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Cablegate: Colombia's Minimum Wage Increased 6.4%

VZCZCXYZ0008
RR RUEHWEB

DE RUEHBO #0035 0031742
ZNR UUUUU ZZH
R 031742Z JAN 08
FM AMEMBASSY BOGOTA
TO RUEATRS/DEPT OF TREASURY WASHDC
RUEHC/SECSTATE WASHDC 0764
INFO RUEHLP/AMEMBASSY LA PAZ JAN CARACAS 9744
RUEHPE/AMEMBASSY LIMA 5764
RUEHZP/AMEMBASSY PANAMA 1053
RUEHQT/AMEMBASSY QUITO 6467

UNCLAS BOGOTA 000035

SIPDIS

SIPDIS

WHA/EPSC FOR PMAIER; TREASURY FOR MEWENS

E.O. 12958: N/A
TAGS: ECON EFIN ELAB PGOV CO
SUBJECT: COLOMBIA'S MINIMUM WAGE INCREASED 6.4%

REF: BOGOTA 2

1. SUMMARY: Effective January 1, 2008, nearly two million
Colombian workers earning the national minimum wage will
receive a 6.4 percent raise. President Uribe announced the
increase after annual talks between labor unions and
employers to set the new wage broke down. Although the wage
increase exceeds inflation and the 2007 hike, legally
mandated increases in certain public services in 2008 risk
offsetting some of the salary benefit for low-income
Colombians. END SUMMARY.

GOC Announcement Breaks Labor-Private Sector Deadlock
--------------------------------------------- --------

2. After more than two months of negotiations between the
government, labor unions and private sector representatives
failed to reach agreement on the amount of the wage increase,
President Uribe issued a decree December 27 announcing the
increase of the monthly minimum wage to 461,500 Colombian
Pesos (approximately USD 230) from 433,700 (approximately USD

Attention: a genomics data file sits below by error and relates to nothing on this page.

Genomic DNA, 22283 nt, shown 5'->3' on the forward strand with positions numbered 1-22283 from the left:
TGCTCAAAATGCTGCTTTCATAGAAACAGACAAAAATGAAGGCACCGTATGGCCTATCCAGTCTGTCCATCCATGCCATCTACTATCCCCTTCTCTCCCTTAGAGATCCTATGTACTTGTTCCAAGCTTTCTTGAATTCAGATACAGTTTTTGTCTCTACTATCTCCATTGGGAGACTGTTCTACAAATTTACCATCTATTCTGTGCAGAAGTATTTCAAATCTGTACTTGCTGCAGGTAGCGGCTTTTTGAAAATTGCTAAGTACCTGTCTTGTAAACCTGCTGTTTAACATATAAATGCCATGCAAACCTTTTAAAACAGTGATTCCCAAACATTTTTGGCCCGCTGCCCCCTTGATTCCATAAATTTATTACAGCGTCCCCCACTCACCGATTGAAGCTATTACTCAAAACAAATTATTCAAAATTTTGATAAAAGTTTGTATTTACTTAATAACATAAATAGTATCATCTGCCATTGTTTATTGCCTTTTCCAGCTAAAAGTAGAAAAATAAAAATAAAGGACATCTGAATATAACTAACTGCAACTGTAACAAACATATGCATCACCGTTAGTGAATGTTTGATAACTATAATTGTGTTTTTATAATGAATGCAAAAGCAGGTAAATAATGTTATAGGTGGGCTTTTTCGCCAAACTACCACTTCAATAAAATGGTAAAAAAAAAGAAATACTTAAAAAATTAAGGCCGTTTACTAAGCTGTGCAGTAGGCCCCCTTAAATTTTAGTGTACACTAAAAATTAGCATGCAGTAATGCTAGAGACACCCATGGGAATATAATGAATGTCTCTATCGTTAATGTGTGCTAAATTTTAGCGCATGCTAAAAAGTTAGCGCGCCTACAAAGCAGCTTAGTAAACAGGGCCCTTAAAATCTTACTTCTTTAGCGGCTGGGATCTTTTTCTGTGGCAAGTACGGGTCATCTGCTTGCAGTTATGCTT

216). The increase for falls below the 10.5 percent increase
labor unions had demanded, but exceeded the 6 percent
increase advocated by the private sector. The announcement
represented the fifth time in the last eight years that the
government has had to set the new minimum wage rate by decree
following impasses in negotiations between the unions and
private sector.

3. The labor confederations which participated in the
negotiations represent about 797,000 workers, or almost 11
percent of Colombia's 7.4 million formal sector workforce.
The new minimum wage applies to both public and private
sector workers in the formal economy, but will not directly
affect the over 10 million Colombians who work in the
informal economy. The Ministry of Social Protection
estimates that over 1.9 million Colombian workers earn the
minimum wage and stand to benefit from the annual increase.
The government also raised the transportation allowance that
employers owe workers by 8.3 percent to 55,000 Colombian
Pesos (approximately USD 27).

Higher Wages, but Also Higher Cost of Living
--------------------------------------------

4. While the wage and transportation allowance raise exceeded
the final 2007 inflation rate of 5.7 percent and 2008 target
of 4.5 percent, Colombian law mandates annual price increases
of numerous public services based on the previous year's
final inflation rate. Such costs, including the obligatory
automobile insurance (SOAT), public school tuition, notarial
fees, transit tolls, and public hospital fees, tend to
disproportionately impact low-income Colombians, thereby
offsetting some of the benefit of the salary increase.

5. Labor union leaders publicly criticized the 2008 wage
increase as inadequate. The unions claim that the minimum
wage falls short of covering the average family's monthly
cost of living, which they estimate exceeds 900,000 Colombian
Pesos (approximately USD 450). Private sector
representatives countered that one most consider the
additional compensation mandated by law -- including social
security and other benefits -- which add 70% to the total to
the base wage rate and are part of the wage increase package.


6. Prominent local economic analyst Mauricio Cardenas
commended the GOC's decision to set a wage increase closer to
the overall inflation rate in order to control costs and
preserve competitiveness. Cardenas told econoff that he
considered the moderate increase prudent in light of an
expected gradual slowdown in Colombia's economy in 2008
(reftel).
Nichols

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